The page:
CARTOONIST Malcolm McGookin, best know for his political satire in The Sunday Mail during the Campbell Newman era, has won two national awards.
The Alexandra Hills local scored top prize in the specialist category and a merit award in the sports section at the annual Rotary Cartoon Awards for his satirical depictions of the FIFA administration and a dinner date.
Mr McGookin has a storied past, having worked as an animator on kid's television show Danger Mouse and The Big Friendly Giant feature film while living in Manchester, England.
The Scottish born cartoonist, who quit his job as a supermarket manager to follow his cartooning dream at college, immigrated to Australia in 1995 where he worked on The Adventures of Blinky Bill and other Sydney based animation projects.
"I moved to the Redlands in 1997 and have been living here ever since," Mr McGookin said.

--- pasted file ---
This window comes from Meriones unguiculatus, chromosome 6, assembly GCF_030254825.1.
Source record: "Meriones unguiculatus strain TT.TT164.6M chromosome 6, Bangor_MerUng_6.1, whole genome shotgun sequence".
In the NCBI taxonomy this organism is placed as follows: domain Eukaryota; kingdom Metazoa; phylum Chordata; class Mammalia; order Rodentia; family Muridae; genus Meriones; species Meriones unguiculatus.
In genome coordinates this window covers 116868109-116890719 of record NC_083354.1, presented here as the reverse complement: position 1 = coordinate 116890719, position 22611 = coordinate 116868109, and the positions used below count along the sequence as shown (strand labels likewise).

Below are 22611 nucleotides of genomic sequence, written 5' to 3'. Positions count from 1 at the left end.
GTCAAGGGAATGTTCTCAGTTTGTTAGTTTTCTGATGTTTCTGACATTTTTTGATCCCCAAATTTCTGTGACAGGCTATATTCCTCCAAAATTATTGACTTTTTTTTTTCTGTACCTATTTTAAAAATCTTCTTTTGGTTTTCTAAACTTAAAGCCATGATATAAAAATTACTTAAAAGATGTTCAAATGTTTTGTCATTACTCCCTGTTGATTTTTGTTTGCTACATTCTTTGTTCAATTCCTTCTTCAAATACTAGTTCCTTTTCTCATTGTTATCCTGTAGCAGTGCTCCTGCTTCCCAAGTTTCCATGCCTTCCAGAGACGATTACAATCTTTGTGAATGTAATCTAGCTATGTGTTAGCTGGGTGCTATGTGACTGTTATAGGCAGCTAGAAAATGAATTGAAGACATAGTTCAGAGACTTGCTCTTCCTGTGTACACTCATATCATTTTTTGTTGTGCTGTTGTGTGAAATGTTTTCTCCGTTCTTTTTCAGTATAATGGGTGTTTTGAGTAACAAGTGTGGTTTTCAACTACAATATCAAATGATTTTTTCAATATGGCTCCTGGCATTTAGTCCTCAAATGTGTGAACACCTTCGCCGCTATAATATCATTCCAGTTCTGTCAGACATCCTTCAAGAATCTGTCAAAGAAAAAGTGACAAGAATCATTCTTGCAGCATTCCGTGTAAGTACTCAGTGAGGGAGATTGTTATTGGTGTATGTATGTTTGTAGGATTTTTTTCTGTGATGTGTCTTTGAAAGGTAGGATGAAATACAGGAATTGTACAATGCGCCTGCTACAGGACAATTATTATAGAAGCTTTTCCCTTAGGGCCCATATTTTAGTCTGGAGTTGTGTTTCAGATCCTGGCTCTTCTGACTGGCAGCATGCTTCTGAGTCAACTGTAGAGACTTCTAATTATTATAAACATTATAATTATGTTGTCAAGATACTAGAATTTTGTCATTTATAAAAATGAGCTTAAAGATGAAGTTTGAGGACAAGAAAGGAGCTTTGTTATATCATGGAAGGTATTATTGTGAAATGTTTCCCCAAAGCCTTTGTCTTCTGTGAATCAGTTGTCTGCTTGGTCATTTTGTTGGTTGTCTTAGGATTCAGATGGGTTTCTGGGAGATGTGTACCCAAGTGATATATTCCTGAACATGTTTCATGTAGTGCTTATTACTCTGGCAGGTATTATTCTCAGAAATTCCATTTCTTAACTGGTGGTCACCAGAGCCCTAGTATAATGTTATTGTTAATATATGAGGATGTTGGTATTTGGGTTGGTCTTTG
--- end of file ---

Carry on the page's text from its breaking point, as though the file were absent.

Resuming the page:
"I worked for The Sunday Mail for two-and-a-half to three years doing a little political strip and that was great.
"...My departure coincided with Campbell Newman leaving.
"I remember because my final cartoon was him sitting on the end of a splitting branch and in the middle it said 'snap' (for the snap election).
"I am not saying it was deliberate, but it was like if Campbell's going, you're going."
Mr McGookin, now a full-time disability support worker at Wynnum, said cartoonists needed a thick skin to deal with rejection.
"I usually send off to places like Private Eye, Prospect and The Spectator Magazines in the UK.
"Every now and then you score one but most of the time you don't.
"Cartoonists know all about rejection.
"They are afraid of nothing."
Mr McGookin said his passion for cartooning began during his childhood while travelling around Europe with his father who was in the military.
"Almost as soon as I was old enough to hold a pencil I was drawing cartoons through comics," he said.
"Then when I was 16 I started selling gag cartoons to local newspapers."
Mr McGookin said he continued to draw cartoons for children's books in his spare time.